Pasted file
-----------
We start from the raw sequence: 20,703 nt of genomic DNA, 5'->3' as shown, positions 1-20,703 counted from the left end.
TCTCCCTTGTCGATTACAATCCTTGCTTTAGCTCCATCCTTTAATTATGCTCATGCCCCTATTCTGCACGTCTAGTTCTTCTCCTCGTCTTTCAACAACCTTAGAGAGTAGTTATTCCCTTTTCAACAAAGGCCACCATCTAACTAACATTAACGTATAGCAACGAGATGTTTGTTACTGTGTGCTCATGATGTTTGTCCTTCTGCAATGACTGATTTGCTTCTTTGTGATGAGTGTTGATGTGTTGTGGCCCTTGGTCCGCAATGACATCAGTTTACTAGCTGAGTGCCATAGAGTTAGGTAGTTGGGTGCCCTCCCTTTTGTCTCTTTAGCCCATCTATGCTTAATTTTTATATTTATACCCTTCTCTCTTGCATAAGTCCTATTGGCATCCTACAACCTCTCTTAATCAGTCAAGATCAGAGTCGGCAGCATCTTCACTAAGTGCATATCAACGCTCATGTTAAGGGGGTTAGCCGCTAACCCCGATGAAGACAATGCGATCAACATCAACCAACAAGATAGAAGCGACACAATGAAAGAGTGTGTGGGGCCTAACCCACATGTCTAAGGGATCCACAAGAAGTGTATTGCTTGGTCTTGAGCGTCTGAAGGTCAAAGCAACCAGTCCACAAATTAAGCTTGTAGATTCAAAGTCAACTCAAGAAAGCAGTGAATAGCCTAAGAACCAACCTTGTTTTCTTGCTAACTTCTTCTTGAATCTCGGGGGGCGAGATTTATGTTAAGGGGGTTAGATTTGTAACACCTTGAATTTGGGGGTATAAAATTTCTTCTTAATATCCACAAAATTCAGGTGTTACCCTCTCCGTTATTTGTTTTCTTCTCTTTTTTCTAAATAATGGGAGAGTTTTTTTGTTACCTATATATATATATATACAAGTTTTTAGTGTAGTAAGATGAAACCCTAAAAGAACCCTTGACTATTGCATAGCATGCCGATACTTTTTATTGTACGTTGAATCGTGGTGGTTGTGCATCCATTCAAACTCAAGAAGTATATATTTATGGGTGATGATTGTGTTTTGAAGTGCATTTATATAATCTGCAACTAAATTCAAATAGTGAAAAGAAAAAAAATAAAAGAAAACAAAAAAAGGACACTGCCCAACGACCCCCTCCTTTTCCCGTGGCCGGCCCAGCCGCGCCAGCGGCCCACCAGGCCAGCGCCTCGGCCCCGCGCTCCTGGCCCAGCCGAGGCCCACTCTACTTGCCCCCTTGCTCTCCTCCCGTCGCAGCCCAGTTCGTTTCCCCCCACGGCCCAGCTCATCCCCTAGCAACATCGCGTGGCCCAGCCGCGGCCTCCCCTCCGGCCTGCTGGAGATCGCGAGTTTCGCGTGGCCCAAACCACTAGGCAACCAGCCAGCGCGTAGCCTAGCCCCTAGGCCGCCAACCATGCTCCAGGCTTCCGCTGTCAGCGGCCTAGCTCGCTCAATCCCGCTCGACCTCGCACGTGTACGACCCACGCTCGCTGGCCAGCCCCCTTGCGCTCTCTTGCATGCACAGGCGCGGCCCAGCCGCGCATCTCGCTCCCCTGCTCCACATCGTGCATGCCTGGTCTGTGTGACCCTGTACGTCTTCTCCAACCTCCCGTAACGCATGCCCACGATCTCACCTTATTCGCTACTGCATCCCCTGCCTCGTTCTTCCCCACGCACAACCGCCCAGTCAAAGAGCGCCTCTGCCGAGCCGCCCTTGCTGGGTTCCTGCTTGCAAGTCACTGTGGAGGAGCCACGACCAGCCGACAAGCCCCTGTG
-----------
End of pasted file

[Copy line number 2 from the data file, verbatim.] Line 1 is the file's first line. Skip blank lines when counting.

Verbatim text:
TCTCCCTTGTCGATTACAATCCTTGCTTTAGCTCCATCCTTTAATTATGCTCATGCCCCTATTCTGCACGTCTAGTTCTTCTCCTCGTCTTTCAACAACCTTAGAGAGTAGTTATTCCCTTTTCAACAAAGGCCACCATCTAACTAACATTAACGTATAGCAACGAGATGTTTGTTACTGTGTGCTCATGATGTTTGTCCTTCTGCAATGACTGATTTGCTTCTTTGTGATGAGTGTTGATGTGTTGTGGCCCTTGGTCCGCAATGACATCAGTTTACTAGCTGAGTGCCATAGAGTTAGGTAGTTGGGTGCCCTCCCTTTTGTCTCTTTAGCCCATCTATGCTTAATTTTTATATTTATACCCTTCTCTCTTGCATAAGTCCTATTGGCATCCTACAACCTCTCTTAATCAGTCAAGATCAGAGTCGGCAGCATCTTCACTAAGTGCATATCAACGCTCATGTTAAGGGGGTTAGCCGCTAACCCCGATGAAGACAATGCGATCAACATCAACCAACAAGATAGAAGCGACACAATGAAAGAGTGTGTGGGGCCTAACCCACATGTCTAAGGGATCCACAAGAAGTGTATTGCTTGGTCTTGAGCGTCTGAAGGTCAAAGCAACCAGTCCACAAATTAAGCTTGTAGATTCAAAGTCAACTCAAGAAAGCAGTGAATAGCCTAAGAACCAACCTTGTTTTCTTGCTAACTTCTTCTTGAATCTCGGGGGGCGAGATTTATGTTAAGGGGGTTAGATTTGTAACACCTTGAATTTGGGGGTATAAAATTTCTTCTTAATATCCACAAAATTCAGGTGTTACCCTCTCCGTTATTTGTTTTCTTCTCTTTTTTCTAAATAATGGGAGAGTTTTTTTGTTACCTATATATATATATATACAAGTTTTTAGTGTAGTAAGATGAAACCCTAAAAGAACCCTTGACTATTGCATAGCATGCCGATACTTTTTATTGTACGTTGAATCGTGGTGGTTGTGCATCCATTCAAACTCAAGAAGTATATATTTATGGGTGATGATTGTGTTTTGAAGTGCATTTATATAATCTGCAACTAAATTCAAATAGTGAAAAGAAAAAAAATAAAAGAAAACAAAAAAAGGACACTGCCCAACGACCCCCTCCTTTTCCCGTGGCCGGCCCAGCCGCGCCAGCGGCCCACCAGGCCAGCGCCTCGGCCCCGCGCTCCTGGCCCAGCCGAGGCCCACTCTACTTGCCCCCTTGCTCTCCTCCCGTCGCAGCCCAGTTCGTTTCCCCCCACGGCCCAGCTCATCCCCTAGCAACATCGCGTGGCCCAGCCGCGGCCTCCCCTCCGGCCTGCTGGAGATCGCGAGTTTCGCGTGGCCCAAACCACTAGGCAACCAGCCAGCGCGTAGCCTAGCCCCTAGGCCGCCAACCATGCTCCAGGCTTCCGCTGTCAGCGGCCTAGCTCGCTCAATCCCGCTCGACCTCGCACGTGTACGACCCACGCTCGCTGGCCAGCCCCCTTGCGCTCTCTTGCATGCACAGGCGCGGCCCAGCCGCGCATCTCGCTCCCCTGCTCCACATCGTGCATGCCTGGTCTGTGTGACCCTGTACGTCTTCTCCAACCTCCCGTAACGCATGCCCACGATCTCACCTTATTCGCTACTGCATCCCCTGCCTCGTTCTTCCCCACGCACAACCGCCCAGTCAAAGAGCGCCTCTGCCGAGCCGCCCTTGCTGGGTTCCTGCTTGCAAGTCACTGTGGAGGAGCCACGACCAGCCGACAAGCCCCTGTG